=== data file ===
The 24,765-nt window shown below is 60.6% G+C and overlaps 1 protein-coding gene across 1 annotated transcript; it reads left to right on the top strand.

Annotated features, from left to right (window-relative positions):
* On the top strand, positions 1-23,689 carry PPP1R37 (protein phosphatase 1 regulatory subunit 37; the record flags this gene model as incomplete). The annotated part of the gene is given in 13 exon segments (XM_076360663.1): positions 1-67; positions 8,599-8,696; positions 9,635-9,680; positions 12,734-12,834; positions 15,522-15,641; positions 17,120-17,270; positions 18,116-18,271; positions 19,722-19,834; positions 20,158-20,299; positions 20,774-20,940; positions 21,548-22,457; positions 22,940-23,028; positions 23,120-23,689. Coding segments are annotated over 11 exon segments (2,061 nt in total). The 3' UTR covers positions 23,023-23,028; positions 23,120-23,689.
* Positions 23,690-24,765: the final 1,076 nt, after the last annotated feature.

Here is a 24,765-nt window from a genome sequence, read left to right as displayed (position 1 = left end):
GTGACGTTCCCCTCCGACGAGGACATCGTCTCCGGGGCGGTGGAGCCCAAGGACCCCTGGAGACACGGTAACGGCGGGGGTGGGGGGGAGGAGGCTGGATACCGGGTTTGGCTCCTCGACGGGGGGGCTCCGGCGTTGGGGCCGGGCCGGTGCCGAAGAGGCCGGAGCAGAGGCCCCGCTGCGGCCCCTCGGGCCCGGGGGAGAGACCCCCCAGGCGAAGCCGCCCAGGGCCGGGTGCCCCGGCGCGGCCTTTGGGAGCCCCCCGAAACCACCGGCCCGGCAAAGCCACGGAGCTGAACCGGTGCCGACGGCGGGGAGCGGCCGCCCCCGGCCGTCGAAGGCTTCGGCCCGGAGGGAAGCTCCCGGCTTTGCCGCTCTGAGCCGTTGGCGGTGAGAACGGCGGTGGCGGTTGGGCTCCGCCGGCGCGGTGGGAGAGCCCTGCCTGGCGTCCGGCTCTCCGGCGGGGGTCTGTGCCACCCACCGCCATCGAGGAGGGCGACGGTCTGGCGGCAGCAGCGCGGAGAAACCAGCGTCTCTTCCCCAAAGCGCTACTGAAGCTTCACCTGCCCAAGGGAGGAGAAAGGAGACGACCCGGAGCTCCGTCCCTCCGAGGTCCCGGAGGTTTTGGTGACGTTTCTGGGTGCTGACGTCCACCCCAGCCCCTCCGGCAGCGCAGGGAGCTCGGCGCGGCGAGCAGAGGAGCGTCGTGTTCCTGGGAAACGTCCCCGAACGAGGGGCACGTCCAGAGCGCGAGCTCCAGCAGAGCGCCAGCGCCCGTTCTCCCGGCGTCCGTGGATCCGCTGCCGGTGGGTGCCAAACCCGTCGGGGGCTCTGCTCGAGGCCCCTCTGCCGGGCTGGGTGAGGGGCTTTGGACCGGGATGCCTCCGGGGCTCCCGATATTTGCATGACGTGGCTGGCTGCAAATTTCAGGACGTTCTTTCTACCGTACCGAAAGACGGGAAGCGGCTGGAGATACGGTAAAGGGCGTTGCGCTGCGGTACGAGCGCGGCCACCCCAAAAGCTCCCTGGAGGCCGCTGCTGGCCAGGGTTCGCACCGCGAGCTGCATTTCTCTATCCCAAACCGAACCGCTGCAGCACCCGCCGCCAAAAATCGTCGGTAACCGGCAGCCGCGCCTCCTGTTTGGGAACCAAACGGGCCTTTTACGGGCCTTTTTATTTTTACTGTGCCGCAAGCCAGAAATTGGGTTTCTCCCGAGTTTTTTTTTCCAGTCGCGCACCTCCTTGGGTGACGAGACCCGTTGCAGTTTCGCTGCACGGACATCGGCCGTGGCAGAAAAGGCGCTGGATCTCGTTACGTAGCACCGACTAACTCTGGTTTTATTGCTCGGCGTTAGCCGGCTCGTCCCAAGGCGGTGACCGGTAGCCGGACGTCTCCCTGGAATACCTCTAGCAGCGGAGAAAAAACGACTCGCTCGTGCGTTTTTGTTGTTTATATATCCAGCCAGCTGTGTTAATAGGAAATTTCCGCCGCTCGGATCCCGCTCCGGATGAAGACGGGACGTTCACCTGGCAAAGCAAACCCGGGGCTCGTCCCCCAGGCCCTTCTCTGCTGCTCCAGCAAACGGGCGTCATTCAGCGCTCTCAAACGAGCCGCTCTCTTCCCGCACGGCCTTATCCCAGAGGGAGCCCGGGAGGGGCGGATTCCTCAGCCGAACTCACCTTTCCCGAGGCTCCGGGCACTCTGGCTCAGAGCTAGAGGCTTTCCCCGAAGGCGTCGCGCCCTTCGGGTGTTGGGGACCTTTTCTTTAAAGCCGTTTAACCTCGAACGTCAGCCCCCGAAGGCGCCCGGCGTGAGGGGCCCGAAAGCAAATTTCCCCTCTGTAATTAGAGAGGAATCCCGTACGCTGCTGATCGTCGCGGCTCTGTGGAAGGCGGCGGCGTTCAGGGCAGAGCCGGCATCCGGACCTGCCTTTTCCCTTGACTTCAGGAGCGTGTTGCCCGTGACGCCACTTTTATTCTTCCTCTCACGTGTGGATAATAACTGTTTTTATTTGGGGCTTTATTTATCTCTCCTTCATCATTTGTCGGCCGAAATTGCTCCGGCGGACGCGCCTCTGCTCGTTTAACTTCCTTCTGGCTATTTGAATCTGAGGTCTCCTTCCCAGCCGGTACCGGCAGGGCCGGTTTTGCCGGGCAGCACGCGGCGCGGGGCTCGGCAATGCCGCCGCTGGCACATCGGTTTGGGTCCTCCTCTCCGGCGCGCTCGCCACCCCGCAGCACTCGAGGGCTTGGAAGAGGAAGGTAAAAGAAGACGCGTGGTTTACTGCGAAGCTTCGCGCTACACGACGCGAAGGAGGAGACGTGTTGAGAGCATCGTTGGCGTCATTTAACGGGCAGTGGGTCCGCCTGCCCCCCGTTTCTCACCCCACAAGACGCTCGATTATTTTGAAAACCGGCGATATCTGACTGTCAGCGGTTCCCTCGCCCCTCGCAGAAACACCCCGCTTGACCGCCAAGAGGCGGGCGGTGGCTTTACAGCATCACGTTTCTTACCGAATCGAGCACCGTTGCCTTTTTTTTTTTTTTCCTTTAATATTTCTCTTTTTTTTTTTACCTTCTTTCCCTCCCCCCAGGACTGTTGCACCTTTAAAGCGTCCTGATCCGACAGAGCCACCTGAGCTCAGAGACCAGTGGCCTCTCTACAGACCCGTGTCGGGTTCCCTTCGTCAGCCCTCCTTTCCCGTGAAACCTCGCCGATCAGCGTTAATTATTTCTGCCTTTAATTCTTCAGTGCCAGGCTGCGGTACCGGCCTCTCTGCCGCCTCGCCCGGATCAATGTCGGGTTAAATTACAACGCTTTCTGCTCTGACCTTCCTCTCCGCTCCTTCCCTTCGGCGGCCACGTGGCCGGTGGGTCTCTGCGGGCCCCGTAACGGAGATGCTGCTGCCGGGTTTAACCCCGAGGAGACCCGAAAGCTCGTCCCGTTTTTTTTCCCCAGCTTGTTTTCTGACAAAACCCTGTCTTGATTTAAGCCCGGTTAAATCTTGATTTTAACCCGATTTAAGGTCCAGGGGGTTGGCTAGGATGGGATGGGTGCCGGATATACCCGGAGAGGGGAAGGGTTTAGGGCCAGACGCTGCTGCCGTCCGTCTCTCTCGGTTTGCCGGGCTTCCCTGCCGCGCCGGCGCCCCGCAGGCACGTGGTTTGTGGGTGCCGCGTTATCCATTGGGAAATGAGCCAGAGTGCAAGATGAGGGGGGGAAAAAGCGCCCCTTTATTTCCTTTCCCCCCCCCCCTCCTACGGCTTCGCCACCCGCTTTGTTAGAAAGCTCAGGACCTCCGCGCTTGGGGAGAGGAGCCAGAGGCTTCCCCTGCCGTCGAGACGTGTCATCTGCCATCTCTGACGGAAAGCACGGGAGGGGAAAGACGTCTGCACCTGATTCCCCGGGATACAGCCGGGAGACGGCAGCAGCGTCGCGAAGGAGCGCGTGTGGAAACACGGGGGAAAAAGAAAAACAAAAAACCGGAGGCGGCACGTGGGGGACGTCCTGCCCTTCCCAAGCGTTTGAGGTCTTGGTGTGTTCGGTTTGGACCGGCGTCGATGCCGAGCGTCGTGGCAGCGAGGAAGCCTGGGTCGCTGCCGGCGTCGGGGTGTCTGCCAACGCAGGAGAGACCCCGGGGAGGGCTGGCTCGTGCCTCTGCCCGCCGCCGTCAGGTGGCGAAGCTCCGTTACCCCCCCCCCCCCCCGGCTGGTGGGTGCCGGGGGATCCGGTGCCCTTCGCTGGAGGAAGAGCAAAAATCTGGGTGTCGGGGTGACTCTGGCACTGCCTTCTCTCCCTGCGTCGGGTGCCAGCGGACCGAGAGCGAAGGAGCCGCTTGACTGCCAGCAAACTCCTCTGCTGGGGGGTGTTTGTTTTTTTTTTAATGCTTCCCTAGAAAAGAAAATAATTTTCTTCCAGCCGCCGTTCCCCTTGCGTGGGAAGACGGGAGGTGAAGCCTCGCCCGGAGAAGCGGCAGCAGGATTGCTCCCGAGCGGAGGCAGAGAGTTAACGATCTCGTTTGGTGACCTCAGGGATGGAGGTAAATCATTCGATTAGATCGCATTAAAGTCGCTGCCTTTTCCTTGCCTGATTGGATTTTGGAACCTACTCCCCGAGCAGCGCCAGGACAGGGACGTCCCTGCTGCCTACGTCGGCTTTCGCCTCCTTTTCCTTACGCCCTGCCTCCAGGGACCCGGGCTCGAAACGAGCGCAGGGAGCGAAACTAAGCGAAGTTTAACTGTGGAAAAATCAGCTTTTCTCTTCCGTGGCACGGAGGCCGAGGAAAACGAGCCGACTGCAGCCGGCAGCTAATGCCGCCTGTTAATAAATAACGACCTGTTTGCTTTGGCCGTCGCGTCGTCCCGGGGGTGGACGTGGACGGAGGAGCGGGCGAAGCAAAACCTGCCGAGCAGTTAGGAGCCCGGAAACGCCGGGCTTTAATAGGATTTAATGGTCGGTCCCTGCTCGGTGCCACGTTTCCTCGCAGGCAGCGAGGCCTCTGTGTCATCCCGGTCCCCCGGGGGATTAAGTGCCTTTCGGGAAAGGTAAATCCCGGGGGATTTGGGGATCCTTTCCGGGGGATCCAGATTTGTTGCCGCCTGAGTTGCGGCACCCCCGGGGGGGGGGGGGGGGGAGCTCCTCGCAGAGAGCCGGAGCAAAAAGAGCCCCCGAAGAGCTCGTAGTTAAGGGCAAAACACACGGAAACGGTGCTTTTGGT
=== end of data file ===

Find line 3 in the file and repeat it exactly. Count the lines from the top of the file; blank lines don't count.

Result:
* On the top strand, positions 1-23,689 carry PPP1R37 (protein phosphatase 1 regulatory subunit 37; the record flags this gene model as incomplete). The annotated part of the gene is given in 13 exon segments (XM_076360663.1): positions 1-67; positions 8,599-8,696; positions 9,635-9,680; positions 12,734-12,834; positions 15,522-15,641; positions 17,120-17,270; positions 18,116-18,271; positions 19,722-19,834; positions 20,158-20,299; positions 20,774-20,940; positions 21,548-22,457; positions 22,940-23,028; positions 23,120-23,689. Coding segments are annotated over 11 exon segments (2,061 nt in total). The 3' UTR covers positions 23,023-23,028; positions 23,120-23,689.